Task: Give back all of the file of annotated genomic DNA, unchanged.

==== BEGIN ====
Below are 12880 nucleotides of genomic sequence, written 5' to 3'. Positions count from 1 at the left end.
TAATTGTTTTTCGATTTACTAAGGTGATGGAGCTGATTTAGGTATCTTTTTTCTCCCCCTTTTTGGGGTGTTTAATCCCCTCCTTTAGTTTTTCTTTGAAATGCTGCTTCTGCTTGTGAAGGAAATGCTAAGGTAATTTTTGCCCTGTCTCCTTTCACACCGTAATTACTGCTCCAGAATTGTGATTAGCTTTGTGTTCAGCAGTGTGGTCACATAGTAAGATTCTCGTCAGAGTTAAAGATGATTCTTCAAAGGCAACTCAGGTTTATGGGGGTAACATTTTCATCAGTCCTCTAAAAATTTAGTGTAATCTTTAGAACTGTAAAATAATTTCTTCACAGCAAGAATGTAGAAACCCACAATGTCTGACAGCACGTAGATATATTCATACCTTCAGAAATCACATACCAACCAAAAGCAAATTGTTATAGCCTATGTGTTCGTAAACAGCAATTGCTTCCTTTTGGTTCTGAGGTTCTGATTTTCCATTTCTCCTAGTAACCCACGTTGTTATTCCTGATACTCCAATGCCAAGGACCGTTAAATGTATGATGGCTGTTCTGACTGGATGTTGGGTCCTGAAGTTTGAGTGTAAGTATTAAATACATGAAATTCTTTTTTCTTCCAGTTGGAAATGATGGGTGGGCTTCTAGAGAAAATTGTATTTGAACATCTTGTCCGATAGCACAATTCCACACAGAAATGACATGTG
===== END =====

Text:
Below are 12880 nucleotides of genomic sequence, written 5' to 3'. Positions count from 1 at the left end.
TAATTGTTTTTCGATTTACTAAGGTGATGGAGCTGATTTAGGTATCTTTTTTCTCCCCCTTTTTGGGGTGTTTAATCCCCTCCTTTAGTTTTTCTTTGAAATGCTGCTTCTGCTTGTGAAGGAAATGCTAAGGTAATTTTTGCCCTGTCTCCTTTCACACCGTAATTACTGCTCCAGAATTGTGATTAGCTTTGTGTTCAGCAGTGTGGTCACATAGTAAGATTCTCGTCAGAGTTAAAGATGATTCTTCAAAGGCAACTCAGGTTTATGGGGGTAACATTTTCATCAGTCCTCTAAAAATTTAGTGTAATCTTTAGAACTGTAAAATAATTTCTTCACAGCAAGAATGTAGAAACCCACAATGTCTGACAGCACGTAGATATATTCATACCTTCAGAAATCACATACCAACCAAAAGCAAATTGTTATAGCCTATGTGTTCGTAAACAGCAATTGCTTCCTTTTGGTTCTGAGGTTCTGATTTTCCATTTCTCCTAGTAACCCACGTTGTTATTCCTGATACTCCAATGCCAAGGACCGTTAAATGTATGATGGCTGTTCTGACTGGATGTTGGGTCCTGAAGTTTGAGTGTAAGTATTAAATACATGAAATTCTTTTTTCTTCCAGTTGGAAATGATGGGTGGGCTTCTAGAGAAAATTGTATTTGAACATCTTGTCCGATAGCACAATTCCACACAGAAATGACATGTG